Per­ils of on­line mar­ket­ing

A law­suit over dis­crim­i­na­tory job ads could have pro­found im­pli­ca­tions for the likes of Face­book and Google

The Guardian Weekly - - Contents - By Mar­tin Moore MAR­TIN MOORE IS THE AU­THOR OF DEMOC­RACY HACKED

In Septem­ber, a group of peo­ple search­ing for work in the US filed charges against Face­book and 10 other com­pa­nies for dis­crim­i­nat­ing against women by tar­get­ing cer­tain job ad­ver­tise­ments only at men. The em­ploy­ers, from sec­tors such as labour­ing and lorry driv­ing, had used Face­book’s ad-tar­get­ing tools to di­rect the op­por­tu­ni­ties at those they thought most suit­able – and this did not in­clude women. Al­though the out­come of the case has not yet been de­cided, it could – along with sim­i­lar cases – have a seis­mic im­pact on the fu­ture of dig­i­tal ad­ver­tis­ing and, con­se­quently, on the fu­ture of the net.

Al­le­ga­tions of dis­crim­i­na­tion have been made against Face­book’s ad­ver­tis­ing be­fore. An in­ves­ti­ga­tion by Pro-Publica and the New York Times at the end of last year found that dozens of em­ploy­ers had used the plat­form to tar­get job ads at par­tic­u­lar age groups, mean­ing that those out­side those ages did not see them. Around the same time, the Wash­ing­ton state at­tor­ney gen­eral’s of­fice launched a sting op­er­a­tion, to show how straight­for­ward it was to use Face­book’s tar­get­ing tools to pre­vent cer­tain eth­nic groups from see­ing ads in the US: it placed 20 phoney ads for jobs, apart­ments, in­surance and other ser­vices and de­lib­er­ately ex­cluded one or more eth­nic mi­nor­ity groups from re­ceiv­ing the no­ti­fi­ca­tion.

When the at­tor­ney gen­eral’s of­fice pub­lished its find­ings ear­lier this year, Face­book said it would al­ter its sys­tems to pre­vent this kind of dis­crim­i­na­tion re­cur­ring.

But it is not just Face­book that has been ac­cused of dis­crim­i­na­tion. Tar­geted ads have also be­come cen­tral to Google’s busi­ness model: a Carnegie Mel­lon study in 2015 found that women were much less likely to be shown ads for higher-paid jobs.

Face­book has dis­missed the lat­est charges, say­ing: “There is no place for dis­crim­i­na­tion on Face­book; it’s strictly pro­hib­ited in our poli­cies.” It has also adapted its tools when abuses have been re­ported in the past.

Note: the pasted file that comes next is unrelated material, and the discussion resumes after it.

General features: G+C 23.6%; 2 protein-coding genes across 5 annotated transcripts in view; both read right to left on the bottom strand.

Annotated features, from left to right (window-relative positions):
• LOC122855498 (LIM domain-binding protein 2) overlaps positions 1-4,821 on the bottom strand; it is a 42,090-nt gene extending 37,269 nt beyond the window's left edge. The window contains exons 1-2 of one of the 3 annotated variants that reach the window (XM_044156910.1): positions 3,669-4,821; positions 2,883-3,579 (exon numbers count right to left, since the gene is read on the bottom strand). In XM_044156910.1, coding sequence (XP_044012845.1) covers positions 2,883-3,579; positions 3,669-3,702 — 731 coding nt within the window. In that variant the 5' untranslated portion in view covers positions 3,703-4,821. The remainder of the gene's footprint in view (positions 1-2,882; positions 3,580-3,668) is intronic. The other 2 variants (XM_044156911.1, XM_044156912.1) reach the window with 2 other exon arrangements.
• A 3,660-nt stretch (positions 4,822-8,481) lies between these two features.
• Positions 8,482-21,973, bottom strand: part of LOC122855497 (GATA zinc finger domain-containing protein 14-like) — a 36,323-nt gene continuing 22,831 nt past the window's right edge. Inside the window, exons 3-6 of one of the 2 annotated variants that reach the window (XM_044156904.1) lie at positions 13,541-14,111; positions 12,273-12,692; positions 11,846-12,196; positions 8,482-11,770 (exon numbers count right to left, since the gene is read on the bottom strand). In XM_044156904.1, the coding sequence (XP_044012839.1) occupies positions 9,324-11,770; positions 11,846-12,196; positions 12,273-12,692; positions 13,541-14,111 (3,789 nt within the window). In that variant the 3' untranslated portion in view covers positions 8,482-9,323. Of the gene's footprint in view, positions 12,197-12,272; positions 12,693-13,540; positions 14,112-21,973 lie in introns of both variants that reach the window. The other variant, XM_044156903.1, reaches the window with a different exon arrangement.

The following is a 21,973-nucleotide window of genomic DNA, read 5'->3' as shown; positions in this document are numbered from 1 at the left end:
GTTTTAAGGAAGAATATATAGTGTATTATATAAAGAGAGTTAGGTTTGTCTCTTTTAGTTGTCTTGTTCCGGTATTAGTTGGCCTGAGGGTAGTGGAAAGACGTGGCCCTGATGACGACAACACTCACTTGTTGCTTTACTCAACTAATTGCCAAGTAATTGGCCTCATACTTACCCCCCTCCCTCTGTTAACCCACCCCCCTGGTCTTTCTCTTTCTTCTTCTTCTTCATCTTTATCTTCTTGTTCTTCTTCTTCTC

But even if Face­book es­capes these charges, they are un­likely to end here. In­deed, there are likely to be more – lots more. This is be­cause dis­crim­i­na­tion, in its lit­eral sense, lies at the heart of tar­geted ad­ver­tis­ing. To dis­crim­i­nate means to se­lect or dis­tin­guish based on iden­ti­fi­able char­ac­ter­is­tics. Or, as the Ox­ford English Dic­tio­nary puts it, “the power of dis­crim­i­nat­ing or ob­serv­ing dif­fer­ence”. Tar­geted ad­ver­tis­ing, which has come to be the dom­i­nant form on­line, gives ad­ver­tis­ers the power to dis­crim­i­nate based on any one of a num­ber of iden­ti­fi­able char­ac­ter­is­tics, such as age, gen­der, lo­ca­tion, be­hav­iour; in­ter­est-based tar­get­ing is also an op­tion.

Tar­geted ad­ver­tis­ing is to Face­book what fae­ces is to the dung beetle – its liveli­hood and its nour­ish­ment. David “Doc” Searls, who has writ­ten ex­ten­sively on the prob­lems of dig­i­tal ad­ver­tis­ing, calls Face­book “a ma­chine built for tar­get­ing”, adding, “Face­book doesn’t so much al­low ad­ver­tis­ers to dis­crim­i­nate against groups, it is de­signed to do ex­actly that.”

Should tar­geted ad­ver­tis­ing be found to be in­her­ently dis­crim­i­na­tory, the risk to Face­book, Google and the panoply of dig­i­tal ad­ver­tis­ing com­pa­nies is huge. Dig­i­tal ad­ver­tis­ing, or “ad tech”, has be­come the dom­i­nant way in which com­mu­ni­ca­tions ser­vices, news and in­for­ma­tion on the web are funded. Face­book, and its prog­eny In­sta­gram and What­sApp, rely on dig­i­tal ad­ver­tis­ing for more than 95% of their in­come. Google Search, Chrome, Google Maps and Gmail are all fi­nanced by dig­i­tal ad­ver­tis­ing.